Take Us To Court, EC Chief Challenges Disgruntled Parties

PUTRAJAYA, March 21 (Bernama) — Election Commission (EC) chairman Tan Sri Abdul Rashid Abdul Rahman today told political parties, unhappy with the way polls are run in the country, to take the commission to the Election Court if they find the system to be detrimental to them.
“The accusation that we are not transparent is not proven. We are transparent…they (disgruntled political parties) should give examples (that transparency is not practised by the EC).

“If you are not happy with the elections, then take it to the court. It is clear in the Federal Constitution. Article 118 of the Federal Constitution says that anything relating to elections will have to be settled by the Election Judge, by the court. I can’t argue on whether we are transparent or otherwise…it will not end,” he told a news conference at the EC headquarters here.
Abdul Rashid was responding to allegations by several political parties, mainly opposition parties, that the country’s election process was not transparent and could be manipulated.
Due to this dissatisfaction, two major opposition parties, PAS and DAP, boycotted the Batu Talam state by-election in Pahang two months ago. The seat was won by the ruling Barisan Nasional which defeated an independent candidate.
Abdul Rashid said opposition parties had on several occasions taken the EC to court but there was never any proof that the commission was not transparent.
“What is it that we are not transparent about…when we count, display results, announce results? Everything is seen and done in the open. What we do at polling stations, counting centres…are we performing tricks? No, everything is decided by the electorate and not by the EC,” he added.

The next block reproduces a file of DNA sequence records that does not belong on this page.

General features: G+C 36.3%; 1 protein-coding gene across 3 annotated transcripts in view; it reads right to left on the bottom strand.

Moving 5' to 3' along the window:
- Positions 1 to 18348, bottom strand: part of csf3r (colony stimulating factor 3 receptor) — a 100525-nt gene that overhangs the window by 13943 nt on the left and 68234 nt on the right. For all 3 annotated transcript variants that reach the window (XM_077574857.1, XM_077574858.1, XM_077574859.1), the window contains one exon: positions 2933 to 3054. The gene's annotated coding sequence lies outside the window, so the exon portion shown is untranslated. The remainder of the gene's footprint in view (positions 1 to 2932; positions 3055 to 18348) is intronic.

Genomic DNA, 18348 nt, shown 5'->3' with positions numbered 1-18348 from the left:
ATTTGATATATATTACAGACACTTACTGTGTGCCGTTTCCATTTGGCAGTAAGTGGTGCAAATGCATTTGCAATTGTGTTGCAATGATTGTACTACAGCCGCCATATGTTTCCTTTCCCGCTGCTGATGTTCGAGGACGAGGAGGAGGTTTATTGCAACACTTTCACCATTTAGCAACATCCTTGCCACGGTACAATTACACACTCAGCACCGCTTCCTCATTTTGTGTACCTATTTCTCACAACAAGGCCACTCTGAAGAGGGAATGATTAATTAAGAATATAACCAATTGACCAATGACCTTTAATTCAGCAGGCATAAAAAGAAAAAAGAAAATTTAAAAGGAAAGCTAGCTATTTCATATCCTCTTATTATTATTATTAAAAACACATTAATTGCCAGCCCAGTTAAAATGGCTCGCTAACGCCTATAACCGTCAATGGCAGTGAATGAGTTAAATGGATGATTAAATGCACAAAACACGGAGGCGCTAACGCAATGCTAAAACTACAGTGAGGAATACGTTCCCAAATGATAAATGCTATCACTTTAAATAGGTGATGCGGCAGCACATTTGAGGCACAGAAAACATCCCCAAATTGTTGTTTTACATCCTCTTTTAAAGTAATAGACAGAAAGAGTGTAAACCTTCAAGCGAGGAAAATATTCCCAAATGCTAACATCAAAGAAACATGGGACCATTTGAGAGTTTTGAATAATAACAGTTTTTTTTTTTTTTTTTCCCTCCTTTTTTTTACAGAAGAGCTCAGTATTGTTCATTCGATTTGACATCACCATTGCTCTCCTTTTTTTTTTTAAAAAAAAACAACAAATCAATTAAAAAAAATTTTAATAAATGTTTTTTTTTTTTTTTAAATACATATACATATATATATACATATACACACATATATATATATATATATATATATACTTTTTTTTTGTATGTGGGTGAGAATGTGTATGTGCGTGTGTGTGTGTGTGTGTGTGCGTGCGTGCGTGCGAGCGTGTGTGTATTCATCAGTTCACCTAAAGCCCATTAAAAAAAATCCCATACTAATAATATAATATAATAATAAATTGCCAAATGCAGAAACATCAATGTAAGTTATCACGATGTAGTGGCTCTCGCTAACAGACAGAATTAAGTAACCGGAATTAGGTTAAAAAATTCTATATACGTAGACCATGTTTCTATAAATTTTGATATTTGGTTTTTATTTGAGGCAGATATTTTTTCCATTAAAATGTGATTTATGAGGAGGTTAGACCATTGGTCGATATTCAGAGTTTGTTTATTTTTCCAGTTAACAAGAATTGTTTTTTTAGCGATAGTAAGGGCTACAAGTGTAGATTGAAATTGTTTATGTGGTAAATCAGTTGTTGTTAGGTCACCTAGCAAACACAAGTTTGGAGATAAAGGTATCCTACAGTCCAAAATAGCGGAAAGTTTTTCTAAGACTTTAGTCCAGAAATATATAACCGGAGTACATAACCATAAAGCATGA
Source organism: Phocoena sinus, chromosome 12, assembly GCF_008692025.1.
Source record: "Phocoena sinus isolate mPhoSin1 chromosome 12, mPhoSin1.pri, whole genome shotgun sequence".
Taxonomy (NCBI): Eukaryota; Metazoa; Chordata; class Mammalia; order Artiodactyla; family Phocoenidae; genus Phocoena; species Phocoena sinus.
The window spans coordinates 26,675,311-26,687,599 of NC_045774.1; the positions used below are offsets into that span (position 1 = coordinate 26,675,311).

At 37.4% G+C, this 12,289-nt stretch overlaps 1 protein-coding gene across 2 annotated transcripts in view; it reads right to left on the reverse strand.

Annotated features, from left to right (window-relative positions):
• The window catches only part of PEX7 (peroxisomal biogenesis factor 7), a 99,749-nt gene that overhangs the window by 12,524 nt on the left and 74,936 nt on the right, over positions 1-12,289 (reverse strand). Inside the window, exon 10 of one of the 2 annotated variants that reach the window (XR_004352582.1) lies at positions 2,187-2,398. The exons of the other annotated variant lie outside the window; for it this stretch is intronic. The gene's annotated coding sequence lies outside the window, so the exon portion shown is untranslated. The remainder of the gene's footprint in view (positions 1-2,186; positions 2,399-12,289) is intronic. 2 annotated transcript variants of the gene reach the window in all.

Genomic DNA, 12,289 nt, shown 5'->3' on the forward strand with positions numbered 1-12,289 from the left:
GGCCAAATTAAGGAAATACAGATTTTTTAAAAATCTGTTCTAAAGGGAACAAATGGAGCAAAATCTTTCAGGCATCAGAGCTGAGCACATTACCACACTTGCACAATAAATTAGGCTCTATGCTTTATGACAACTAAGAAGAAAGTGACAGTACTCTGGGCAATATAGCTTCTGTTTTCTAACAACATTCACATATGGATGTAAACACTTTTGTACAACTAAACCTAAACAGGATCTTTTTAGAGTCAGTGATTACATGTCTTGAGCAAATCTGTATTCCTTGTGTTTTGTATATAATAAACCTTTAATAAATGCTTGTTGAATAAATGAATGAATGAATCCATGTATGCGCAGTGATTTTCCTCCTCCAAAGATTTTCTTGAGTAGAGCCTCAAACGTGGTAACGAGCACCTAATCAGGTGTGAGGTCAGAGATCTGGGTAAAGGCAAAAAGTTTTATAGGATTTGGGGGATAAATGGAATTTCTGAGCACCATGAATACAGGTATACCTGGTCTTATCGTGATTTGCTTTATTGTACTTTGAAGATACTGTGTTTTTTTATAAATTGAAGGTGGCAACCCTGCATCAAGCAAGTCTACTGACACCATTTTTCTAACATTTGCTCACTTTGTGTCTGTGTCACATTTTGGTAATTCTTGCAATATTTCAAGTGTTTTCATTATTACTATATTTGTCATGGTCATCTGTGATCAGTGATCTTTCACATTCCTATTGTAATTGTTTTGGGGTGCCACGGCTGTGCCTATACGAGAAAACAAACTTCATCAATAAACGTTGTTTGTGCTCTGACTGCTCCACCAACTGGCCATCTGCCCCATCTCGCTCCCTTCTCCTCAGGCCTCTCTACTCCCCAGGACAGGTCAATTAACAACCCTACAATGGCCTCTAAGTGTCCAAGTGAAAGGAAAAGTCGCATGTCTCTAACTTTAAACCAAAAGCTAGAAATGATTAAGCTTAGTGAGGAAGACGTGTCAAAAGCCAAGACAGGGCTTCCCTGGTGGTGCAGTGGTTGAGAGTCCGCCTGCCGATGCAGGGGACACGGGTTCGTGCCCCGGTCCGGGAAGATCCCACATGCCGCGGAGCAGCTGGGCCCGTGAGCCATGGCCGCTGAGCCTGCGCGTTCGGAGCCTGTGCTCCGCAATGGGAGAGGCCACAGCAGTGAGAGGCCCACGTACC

Asked what he would do if the opposition parties decided to boycott the Machap by-election in Melaka, he said the EC had no power to compel them to participate in the polls.
The seat fell vacant following the death of Datuk Poh Ah Tiam on March 15. The EC has fixed April 3 for nominations and April 12 for polling in the event of a contest.
“I cannot comment on that. That’s their business. If they want to boycott, they boycott…what can I do. My job is only to set up the machinery…the arena for people to take part in the election.
“We do whatever is within our means and within the law…everything is done within the framework of the law, nothing more, nothing less. If they are not happy they have to query the law. We are not legislators here…we don’t make the laws. Laws are put in place for us to implement and we implement according to the law,” he said.
Abdul Rashid also ruled out the possibility of the EC meeting the prime minister to submit a proposal to the government to amend the election laws, saying that this was not the function of the EC.